Franklin Templeton taps into Israel's $67 billion retail market

TEL AVIV (Reuters) - Franklin Templeton Investments entered the $67 billion Israeli retail market on Tuesday after the government allowed foreign firms to offer offshore products directly to investors.

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Previously, such investments had to be distributed in Israel through a local manager or bank, which increased fees and made them more expensive for Israeli investors.

“Over the years, we have been witnessing Israeli investors’ increasing preference for foreign investments,” Jenny Johnson, president and chief operating officer of Franklin Templeton, said at the opening of the group’s new office in Tel Aviv.

Although assets under management of domestic funds investing in foreign securities have more than doubled in the past three years to $7.7 billion, a lack of choice means they still account for only 12 percent of total assets, she said.

Franklin Templeton, which has $724 billion in assets under management, appointed Uzi Yitzhak to head its business in Israel, where the firm also registered two mutual funds.


Franklin Templeton executives also gave prospective Israeli investors their views on a number of markets during the opening.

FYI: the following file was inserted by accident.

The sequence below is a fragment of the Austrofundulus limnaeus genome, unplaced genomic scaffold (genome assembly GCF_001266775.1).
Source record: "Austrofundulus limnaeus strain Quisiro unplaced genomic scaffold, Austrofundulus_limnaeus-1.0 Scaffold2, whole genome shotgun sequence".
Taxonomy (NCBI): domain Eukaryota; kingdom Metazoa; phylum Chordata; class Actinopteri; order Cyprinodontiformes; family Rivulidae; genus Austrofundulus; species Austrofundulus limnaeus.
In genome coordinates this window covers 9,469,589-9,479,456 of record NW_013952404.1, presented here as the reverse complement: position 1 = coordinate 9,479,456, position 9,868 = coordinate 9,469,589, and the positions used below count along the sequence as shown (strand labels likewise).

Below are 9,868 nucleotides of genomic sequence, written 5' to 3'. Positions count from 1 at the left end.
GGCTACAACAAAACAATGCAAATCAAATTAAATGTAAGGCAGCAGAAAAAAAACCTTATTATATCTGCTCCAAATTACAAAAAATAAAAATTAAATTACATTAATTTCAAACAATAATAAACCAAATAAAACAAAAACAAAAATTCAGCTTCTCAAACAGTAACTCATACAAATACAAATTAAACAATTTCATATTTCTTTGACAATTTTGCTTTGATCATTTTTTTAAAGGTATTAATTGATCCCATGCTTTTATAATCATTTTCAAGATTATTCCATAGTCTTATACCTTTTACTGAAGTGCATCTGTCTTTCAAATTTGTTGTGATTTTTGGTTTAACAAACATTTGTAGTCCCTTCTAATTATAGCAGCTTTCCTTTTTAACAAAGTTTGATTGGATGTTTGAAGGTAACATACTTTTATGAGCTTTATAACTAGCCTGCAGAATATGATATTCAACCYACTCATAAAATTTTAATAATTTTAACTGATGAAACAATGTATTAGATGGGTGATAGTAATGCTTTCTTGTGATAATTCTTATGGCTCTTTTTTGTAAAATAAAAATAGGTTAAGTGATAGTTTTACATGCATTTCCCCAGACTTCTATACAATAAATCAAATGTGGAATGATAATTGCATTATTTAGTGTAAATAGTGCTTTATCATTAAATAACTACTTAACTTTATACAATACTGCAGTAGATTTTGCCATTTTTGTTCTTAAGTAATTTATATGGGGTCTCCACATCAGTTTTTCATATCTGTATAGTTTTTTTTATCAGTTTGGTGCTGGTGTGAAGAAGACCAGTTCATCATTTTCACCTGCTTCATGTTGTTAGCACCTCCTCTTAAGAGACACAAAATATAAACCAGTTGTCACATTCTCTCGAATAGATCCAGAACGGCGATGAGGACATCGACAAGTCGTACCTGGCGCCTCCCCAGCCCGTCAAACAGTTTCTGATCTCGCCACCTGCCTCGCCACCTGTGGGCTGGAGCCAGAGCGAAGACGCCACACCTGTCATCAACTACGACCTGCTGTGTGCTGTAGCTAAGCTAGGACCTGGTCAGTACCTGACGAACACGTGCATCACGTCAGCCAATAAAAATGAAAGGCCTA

Manraj Sekhon, chief investment officer for emerging markets equity, said the firm would not be in a position to meaningfully increase its Turkish fund allocation while policies are in flux.

Turkish President Tayyip Erdogan last month named several advisers and a theology professor to a new economic policy committee, as Ankara seeks to reassure foreign investors spooked by a falling lira currency and high inflation.

Franklin Templeton has also not changed its position in Saudi Arabia following the murder of journalist Jamal Khashoggi at the Saudi consulate in Turkey last month. The main question, he said, is how economic reforms are implemented.

Brazil, Mexico and Indonesia all offered attractive investment opportunities, Sekhon said.

John Beck, director of fixed income at Franklin Templeton, said Britain’s gilt market was overvalued, while the pound “is at the cheap end of expectations”.

Reporting by Tova Cohen; Editing by Steven Scheer and Alexander Smith